Cardiff dad diagnosed with neck cancer urges boys to get HPV vaccine

  • ITV Wales correspondent Richard Morgan reports from Cardiff.

A father of two who received treatment for head and neck cancer is urging boys to get vaccinated against HPV if they are eligible.

David Edwards, from Cardiff, was diagnosed with a cancerous tumour near his tonsils and tongue in 2022.

The 58-year-old originally went to the doctor for a suspected hernia, but before he left asked about a small lump he'd noticed on the underside of his jaw.

Around the time of his biopsy, he tested positive for HPV 16, an HPV type known to increase the risk of cancer.

He says this came as a "complete surprise".

"My awareness of HPV prior was to do with cervical cancer in women," said David

"I was completely unaware that you could have a virus that could lead to cancer."

Although he's now had the all-clear and is cancer-free, he still has to live with the after-effects of his radiotherapy.

"Day to day I have to manage my diet, keep my mouth moist because I have a very dry mouth and it's an ongoing challenge."

He's now encouraging young men and boys to get their vaccine.

"It's kind of a no-brainer that if it's being offered to boys they should take it because it would prevent somebody going through what I'm going through."

HPV stands for Human Papillomavirus, and is the name given to a group of common viruses that affect the skin.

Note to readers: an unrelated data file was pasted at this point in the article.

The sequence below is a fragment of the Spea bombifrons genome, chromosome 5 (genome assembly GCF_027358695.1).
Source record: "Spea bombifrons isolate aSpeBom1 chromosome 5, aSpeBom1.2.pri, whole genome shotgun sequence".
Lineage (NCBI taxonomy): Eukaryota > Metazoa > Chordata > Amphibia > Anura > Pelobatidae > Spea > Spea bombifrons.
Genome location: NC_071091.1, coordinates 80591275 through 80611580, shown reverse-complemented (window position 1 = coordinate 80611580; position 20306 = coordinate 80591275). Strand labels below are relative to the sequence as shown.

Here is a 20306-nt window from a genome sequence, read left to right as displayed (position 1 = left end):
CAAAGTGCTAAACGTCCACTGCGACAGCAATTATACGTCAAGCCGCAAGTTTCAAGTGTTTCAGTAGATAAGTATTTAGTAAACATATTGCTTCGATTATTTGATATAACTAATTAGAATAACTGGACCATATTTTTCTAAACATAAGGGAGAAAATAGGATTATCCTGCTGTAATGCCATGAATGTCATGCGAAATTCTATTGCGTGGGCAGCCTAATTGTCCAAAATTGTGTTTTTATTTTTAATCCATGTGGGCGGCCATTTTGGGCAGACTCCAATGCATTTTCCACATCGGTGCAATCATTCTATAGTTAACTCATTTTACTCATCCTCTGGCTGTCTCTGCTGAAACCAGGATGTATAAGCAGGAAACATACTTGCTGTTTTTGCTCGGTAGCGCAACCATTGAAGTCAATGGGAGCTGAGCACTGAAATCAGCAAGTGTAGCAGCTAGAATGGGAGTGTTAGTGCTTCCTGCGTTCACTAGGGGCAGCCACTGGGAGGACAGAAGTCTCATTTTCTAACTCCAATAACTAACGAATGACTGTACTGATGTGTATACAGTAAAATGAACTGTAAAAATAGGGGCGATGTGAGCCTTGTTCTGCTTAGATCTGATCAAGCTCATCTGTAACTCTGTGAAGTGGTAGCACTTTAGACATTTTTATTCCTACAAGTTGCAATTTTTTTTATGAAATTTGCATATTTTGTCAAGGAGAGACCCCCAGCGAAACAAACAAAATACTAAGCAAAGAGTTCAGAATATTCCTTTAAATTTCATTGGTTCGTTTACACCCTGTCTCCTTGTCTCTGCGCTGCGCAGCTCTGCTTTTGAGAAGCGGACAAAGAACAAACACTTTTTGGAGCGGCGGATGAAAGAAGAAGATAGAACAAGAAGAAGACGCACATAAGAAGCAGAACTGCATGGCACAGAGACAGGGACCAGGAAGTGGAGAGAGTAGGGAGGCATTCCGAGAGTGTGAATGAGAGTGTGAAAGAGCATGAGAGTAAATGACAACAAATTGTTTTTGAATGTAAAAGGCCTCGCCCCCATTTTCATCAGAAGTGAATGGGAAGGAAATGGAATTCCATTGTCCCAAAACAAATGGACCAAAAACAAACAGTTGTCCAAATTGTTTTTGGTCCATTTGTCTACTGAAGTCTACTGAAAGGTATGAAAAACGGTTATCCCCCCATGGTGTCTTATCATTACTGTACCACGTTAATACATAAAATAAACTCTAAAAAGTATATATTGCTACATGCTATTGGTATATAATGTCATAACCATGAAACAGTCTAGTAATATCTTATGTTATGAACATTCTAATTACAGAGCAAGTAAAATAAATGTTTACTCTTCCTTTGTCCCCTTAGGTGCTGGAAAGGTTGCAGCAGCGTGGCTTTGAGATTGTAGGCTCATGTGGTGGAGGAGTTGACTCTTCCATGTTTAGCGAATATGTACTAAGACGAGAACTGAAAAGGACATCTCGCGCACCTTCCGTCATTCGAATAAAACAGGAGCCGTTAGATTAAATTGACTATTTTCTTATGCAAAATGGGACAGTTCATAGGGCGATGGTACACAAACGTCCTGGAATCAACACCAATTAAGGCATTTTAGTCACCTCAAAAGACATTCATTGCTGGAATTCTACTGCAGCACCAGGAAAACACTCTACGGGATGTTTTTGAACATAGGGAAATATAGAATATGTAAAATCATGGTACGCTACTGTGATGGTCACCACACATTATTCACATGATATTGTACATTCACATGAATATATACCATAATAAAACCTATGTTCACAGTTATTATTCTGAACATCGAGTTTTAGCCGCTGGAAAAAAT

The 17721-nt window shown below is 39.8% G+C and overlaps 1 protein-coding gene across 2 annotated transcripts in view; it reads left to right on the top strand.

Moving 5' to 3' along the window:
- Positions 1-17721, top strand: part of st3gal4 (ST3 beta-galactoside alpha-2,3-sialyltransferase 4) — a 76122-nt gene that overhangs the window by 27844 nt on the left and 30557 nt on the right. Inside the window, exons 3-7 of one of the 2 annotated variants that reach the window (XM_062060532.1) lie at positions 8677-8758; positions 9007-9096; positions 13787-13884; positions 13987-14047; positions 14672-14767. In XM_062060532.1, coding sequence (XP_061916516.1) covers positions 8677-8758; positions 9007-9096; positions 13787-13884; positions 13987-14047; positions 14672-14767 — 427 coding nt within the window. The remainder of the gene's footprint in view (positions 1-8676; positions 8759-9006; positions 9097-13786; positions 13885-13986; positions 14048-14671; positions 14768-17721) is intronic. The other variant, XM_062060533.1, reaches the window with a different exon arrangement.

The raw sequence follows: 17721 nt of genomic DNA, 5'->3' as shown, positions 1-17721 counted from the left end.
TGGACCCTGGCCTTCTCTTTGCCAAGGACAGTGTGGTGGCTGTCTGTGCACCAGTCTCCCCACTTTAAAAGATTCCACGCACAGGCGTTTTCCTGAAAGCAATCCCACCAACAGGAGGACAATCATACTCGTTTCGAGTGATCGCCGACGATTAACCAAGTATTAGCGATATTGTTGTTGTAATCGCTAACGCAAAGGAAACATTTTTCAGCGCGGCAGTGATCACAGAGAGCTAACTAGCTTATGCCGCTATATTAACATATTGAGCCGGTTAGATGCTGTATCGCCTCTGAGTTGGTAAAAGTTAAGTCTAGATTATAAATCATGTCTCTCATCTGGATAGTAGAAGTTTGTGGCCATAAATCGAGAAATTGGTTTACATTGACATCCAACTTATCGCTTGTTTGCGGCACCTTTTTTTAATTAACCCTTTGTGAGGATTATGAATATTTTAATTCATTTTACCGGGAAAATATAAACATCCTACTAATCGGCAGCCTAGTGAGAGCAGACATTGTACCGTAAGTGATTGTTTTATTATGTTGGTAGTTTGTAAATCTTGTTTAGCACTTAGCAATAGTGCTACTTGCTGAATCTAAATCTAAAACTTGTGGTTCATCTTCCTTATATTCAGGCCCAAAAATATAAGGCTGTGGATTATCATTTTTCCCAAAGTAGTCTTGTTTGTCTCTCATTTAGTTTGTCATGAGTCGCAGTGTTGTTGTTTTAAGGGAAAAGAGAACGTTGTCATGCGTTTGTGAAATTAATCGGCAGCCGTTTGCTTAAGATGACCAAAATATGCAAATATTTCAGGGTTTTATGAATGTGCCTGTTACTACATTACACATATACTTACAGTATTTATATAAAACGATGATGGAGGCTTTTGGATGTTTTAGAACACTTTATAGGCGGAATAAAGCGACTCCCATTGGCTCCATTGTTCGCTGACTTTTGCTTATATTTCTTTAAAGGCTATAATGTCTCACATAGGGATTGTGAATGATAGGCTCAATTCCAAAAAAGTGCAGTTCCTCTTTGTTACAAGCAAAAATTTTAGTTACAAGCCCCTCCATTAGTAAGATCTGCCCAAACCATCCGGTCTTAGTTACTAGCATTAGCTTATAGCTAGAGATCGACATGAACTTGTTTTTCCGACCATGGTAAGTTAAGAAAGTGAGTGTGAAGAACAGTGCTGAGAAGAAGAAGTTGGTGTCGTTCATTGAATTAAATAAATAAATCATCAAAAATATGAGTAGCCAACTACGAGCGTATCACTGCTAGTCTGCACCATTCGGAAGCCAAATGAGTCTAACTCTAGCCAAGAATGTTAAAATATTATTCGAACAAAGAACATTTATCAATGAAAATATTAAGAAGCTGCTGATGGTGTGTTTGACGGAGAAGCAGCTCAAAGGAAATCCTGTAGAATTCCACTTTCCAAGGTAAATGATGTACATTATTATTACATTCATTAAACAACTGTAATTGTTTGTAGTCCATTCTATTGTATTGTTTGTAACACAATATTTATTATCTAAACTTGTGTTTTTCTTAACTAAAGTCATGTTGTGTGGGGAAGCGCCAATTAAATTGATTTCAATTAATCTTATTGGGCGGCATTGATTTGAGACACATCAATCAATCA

There are more than 100 types of this virus and more than eight in ten people who have not received the HPV vaccine will catch it at some point in their lives.

In most cases, it's harmless, but certain types can lead to cancers.

Since 2008, all girls in Wales have been offered an HPV vaccine in school to prevent cervical cancer.

Since then, rates of cervical cancer have reduced by almost 90% in women in their 20s who were offered the vaccine at 12 to 13 years of age.

But in the school year 2019-2020, the rules changed and boys were also offered the vaccine for the first time.

Vaccines are given to children in schools in Year 8, or when they're 12-13 years old.

Vaccination begins around the start of the spring term in January, and continues until the end of the spring term. Parents will be informed of their child's school's vaccination programme and asked for permission beforehand.

Who else can get a vaccine?

Young people who have missed their HPV vaccination when it was offered up until their 25thbirthday if they are a girl, or boys born after 1 September 2006

Gay, bisexual, and men who have sex with men up to the age of 45

Chris Johnson from the vaccine-preventable diseases programme at Public Health Wales says the HPV Vaccine is "one of the most effective vaccines that we have in our toolbox."

"The vaccination program has almost eliminated cervical cancer in women in their twenties, and we stand a really good chance of having an impact on a range of cancers for women and for men."

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